Even the Canadians agree: Ain’t nobody crazier than trannies. And Jessica Yaniv is a tranny to the core.
Yaniv made international headlines when he tried to force a female aesthetician to wax his balls. The situation was truly an Oppression Olympics, because Yaniv was crying sex discrimination whereas the aesthetician was an immigrant with little financial resources and poor English skills. StickyDrama has to give credit were it’s due, Yaniv clearly knew how to game the system by playing the victim card, with 16 human rights complaints filed with the British Columbia Human Rights Tribunal alleging that the the aestheticians’ refusal to wax a tranny’s balls constituted discrimination.
At first, the Tribunal treated Yaniv’s complaint seriously, with one member writing: “Waxing can be critical gender-affirming care for transgender women[.]” They are Canadian, after all. But it didn’t take long before they found Yaniv’s conduct troubling. Canada’s National Post reported:
The tribunal member hearing the cases has scolded Yaniv, saying her behaviour in pursuing case after case, even after the Tribunal cautioned against wasteful “unnecessary duplication,” has not been “conducive to having the issue resolved on its merits,” and “opens a valid question about her motives in filing so many complaints.”
The Tribunal member also called “improper” Yaniv’s tactic of withdrawing complaints against some of her targets who obtained free legal representation and made clear they intended to defend themselves at a hearing, rather than go through the tribunal’s settlement process…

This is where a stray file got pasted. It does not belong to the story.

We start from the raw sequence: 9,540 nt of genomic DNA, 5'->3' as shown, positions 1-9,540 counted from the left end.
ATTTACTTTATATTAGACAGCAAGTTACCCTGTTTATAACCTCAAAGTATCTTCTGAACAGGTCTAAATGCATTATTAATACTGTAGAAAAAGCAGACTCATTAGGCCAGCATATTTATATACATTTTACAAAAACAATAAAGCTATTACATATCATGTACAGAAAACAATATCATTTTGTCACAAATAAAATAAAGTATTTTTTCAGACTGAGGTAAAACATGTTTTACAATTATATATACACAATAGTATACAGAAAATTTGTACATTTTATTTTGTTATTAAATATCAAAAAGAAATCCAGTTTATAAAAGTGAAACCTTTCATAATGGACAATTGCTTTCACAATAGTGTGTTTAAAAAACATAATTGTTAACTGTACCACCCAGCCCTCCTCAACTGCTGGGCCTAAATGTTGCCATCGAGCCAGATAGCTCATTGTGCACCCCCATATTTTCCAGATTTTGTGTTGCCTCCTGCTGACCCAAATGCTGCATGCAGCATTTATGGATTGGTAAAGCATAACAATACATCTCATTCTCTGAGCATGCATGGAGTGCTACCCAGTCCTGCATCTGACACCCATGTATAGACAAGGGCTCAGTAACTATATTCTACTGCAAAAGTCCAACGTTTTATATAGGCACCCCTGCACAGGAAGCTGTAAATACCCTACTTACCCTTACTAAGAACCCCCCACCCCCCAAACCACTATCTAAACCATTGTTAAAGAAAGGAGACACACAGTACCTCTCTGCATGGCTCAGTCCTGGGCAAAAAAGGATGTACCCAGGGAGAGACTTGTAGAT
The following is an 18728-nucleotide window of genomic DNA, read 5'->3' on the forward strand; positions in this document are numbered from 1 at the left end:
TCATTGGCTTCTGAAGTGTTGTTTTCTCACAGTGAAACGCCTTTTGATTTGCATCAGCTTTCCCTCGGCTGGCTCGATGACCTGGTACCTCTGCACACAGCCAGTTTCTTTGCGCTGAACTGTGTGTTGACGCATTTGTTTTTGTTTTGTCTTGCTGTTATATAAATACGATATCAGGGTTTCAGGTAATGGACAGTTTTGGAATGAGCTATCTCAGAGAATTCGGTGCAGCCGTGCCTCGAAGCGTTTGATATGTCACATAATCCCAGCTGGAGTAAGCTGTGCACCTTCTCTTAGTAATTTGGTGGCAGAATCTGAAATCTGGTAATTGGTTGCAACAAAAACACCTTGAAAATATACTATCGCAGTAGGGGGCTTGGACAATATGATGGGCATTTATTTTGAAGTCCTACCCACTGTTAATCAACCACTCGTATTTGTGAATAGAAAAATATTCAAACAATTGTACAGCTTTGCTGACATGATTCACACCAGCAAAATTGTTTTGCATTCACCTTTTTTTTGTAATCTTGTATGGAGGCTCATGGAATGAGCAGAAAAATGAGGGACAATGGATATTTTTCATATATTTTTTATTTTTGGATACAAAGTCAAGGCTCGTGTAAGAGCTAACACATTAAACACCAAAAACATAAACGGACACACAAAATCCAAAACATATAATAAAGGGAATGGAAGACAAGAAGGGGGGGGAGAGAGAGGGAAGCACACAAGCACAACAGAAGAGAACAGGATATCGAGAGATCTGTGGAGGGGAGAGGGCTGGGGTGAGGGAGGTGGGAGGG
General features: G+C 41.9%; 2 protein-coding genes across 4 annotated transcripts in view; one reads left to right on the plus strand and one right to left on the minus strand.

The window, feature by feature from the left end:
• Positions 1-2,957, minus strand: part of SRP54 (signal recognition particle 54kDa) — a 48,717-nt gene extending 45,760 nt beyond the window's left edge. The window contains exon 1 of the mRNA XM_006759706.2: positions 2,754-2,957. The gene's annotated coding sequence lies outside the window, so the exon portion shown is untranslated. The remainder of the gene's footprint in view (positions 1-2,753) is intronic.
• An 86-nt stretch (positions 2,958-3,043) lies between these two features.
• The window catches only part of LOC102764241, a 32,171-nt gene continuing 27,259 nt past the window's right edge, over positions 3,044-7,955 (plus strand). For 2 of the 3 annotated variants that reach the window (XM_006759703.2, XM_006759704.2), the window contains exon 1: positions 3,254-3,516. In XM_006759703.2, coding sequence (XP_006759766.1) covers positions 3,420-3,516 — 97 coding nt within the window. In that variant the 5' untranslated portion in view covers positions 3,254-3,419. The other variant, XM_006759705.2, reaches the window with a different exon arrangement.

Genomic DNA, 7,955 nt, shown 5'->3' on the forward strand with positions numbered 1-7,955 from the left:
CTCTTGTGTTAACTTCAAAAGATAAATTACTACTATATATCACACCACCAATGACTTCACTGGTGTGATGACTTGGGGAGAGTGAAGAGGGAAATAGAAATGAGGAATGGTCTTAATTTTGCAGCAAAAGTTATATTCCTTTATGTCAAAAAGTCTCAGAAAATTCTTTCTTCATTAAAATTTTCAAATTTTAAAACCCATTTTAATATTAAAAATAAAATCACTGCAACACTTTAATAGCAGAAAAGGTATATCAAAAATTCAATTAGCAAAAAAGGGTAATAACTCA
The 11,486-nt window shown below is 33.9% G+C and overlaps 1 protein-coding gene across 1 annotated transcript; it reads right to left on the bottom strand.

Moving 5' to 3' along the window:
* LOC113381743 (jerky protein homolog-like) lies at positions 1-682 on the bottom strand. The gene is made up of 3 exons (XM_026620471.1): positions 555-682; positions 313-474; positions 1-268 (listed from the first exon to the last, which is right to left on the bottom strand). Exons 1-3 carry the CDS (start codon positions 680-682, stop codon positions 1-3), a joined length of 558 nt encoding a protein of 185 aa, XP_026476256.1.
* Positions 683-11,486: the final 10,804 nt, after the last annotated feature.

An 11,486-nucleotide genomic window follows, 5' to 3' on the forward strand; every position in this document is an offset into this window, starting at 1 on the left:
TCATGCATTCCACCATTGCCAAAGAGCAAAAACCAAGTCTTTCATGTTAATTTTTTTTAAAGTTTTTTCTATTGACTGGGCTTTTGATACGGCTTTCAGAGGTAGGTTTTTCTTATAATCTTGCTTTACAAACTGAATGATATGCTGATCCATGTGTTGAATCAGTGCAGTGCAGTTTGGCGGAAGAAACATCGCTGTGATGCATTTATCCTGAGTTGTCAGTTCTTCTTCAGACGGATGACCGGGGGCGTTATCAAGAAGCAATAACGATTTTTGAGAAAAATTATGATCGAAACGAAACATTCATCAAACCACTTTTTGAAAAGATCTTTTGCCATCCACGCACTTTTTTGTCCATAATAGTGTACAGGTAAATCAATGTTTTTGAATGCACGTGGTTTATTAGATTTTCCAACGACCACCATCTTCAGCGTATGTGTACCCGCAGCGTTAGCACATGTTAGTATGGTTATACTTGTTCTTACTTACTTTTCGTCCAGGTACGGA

She also has such a focus on the Asian background of the salon workers in question that the tribunal has cautioned her for fixating on racial stereotypes about South Asian Canadians and making “derogatory assumptions” about the “culture” of Honveer Randhawa, legal counsel to one of the salons.
Meanwhile, back to the present: Multiple sources are reporting that Yaniv was suspended for the ostensibly harmless act of tweeting a photograph of a check. But in light of her litigious past, Yaniv’s suspension could be viewed as punishment for a violation of Twitter’s terms of service, specifically its rule against harassment. The check, you see, is apparently the fine that the Tribunal ultimately awarded to the immigrant defendant in the complaint Yaniv had lodged in 2018. Yaniv’s Twitter itself indicates that it has only been suspended, not fully banned from the platform. Really, no biggie. Frankly, payment to a public entity should be a public record that should not be wrong to publicly share, regardless of however it impacts people’s feelings.